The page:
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Research Advocacy - page 5

Advocate Involvement in Research Projects

Successful involvement of an advocate

Advocates should be involved early during the development of a research project, including the preparation of pre-applications and/or applications for grants.

Advocate involvement will be most meaningful if the advocate is given time to learn about the project and discuss how to optimize their engagement during the development of the project. Unfortunately sometimes advocates are contacted at the last minute. Then it is up to the advocate to determine whether they can meaningfully contribute with short notice based on their relationship with the researcher and knowledge of their project.

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However there are many researchers who are contacting advocates early in project development, building relationships and accepting input as the project is written as well as throughout the project – this is the preferred method as possible problems with the project are handled early on and corrected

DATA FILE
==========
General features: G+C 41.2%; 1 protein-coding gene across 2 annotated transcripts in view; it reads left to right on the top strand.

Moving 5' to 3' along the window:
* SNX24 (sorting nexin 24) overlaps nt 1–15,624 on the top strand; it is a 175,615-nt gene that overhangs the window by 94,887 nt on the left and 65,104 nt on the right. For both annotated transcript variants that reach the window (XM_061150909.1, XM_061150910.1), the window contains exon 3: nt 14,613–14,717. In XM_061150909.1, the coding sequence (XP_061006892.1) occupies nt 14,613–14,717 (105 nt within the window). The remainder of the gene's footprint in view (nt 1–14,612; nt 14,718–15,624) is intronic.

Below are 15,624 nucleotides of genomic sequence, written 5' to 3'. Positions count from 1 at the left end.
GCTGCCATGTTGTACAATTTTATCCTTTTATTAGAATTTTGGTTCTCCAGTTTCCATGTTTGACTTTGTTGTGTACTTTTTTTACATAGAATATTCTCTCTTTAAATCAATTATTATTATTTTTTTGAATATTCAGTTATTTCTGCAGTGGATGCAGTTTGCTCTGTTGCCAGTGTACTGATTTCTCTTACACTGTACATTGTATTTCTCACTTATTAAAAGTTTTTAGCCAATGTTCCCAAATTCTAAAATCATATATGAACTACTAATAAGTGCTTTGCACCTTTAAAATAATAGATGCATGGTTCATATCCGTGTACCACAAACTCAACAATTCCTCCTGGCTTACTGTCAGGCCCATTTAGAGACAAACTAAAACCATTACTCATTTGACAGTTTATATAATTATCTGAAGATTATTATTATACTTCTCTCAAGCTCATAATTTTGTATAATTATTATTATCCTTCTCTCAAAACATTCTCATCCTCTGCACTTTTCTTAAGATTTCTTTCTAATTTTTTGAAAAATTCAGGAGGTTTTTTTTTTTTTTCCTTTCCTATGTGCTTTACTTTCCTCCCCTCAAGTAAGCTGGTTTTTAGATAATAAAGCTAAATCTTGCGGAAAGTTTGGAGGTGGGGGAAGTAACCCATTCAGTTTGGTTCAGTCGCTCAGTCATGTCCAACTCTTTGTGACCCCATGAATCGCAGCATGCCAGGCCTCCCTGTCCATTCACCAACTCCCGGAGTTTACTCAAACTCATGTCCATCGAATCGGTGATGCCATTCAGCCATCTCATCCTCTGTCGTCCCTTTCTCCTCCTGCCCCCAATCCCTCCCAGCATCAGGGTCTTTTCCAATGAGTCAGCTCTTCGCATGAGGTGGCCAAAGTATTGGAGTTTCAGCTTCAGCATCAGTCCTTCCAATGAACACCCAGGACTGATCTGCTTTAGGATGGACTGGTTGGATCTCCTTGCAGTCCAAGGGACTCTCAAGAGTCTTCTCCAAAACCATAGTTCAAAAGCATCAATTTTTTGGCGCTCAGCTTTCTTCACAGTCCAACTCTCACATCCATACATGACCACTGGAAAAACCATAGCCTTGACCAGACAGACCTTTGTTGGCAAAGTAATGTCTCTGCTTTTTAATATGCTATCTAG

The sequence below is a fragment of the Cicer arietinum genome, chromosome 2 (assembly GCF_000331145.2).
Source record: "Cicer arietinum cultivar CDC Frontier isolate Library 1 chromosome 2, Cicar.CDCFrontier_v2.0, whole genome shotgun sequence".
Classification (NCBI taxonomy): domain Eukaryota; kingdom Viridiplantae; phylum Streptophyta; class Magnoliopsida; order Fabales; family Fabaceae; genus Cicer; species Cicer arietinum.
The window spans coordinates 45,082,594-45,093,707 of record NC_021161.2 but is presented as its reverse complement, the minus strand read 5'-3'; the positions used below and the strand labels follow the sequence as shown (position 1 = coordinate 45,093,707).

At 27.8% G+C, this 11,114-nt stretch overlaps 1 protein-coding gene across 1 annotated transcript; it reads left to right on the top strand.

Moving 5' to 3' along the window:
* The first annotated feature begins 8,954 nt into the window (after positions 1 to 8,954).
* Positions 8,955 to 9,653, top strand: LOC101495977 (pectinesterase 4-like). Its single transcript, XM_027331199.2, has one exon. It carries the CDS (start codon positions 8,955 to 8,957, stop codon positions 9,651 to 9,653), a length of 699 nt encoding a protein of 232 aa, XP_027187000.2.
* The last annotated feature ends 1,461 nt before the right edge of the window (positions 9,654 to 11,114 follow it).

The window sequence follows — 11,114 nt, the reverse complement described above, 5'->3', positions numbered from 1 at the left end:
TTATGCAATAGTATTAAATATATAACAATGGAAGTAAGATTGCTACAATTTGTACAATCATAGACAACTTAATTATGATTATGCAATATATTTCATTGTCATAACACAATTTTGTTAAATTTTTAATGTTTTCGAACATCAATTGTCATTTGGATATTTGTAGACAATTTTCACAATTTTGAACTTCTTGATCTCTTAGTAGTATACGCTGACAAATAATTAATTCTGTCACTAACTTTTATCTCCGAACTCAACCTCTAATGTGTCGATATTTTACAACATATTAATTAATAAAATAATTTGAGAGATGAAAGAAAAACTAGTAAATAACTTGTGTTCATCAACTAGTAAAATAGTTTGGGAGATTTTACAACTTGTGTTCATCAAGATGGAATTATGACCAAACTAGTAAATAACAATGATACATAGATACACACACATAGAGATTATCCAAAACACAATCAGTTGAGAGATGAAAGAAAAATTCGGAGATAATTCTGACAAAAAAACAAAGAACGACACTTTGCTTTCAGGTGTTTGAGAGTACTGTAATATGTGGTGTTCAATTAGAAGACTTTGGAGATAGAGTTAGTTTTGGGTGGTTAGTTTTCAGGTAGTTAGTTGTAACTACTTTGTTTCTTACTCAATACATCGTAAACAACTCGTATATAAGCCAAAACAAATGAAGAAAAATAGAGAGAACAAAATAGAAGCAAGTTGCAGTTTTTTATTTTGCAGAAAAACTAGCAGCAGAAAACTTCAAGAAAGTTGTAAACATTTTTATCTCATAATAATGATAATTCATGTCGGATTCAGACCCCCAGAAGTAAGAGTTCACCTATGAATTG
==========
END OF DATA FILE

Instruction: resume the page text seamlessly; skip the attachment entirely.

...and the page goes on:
Advocates should communicate regularly with the principal investigator on the application to keep informed of the progress of the project. Communication may occur via email, phone calls, and team meetings.


 
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Advocates should collaborate with the researcher to develop clearly defined roles and responsibilities. This is essential to build a trusting and respectful relationship.

What roles can an advocate have on a research project?

The advocate role will depend on their level of skill, experience and knowledge in cancer research and as an advocate. Depending on the nature of the project and their background, there may be ways that they can assist other than those mentioned in this general overview.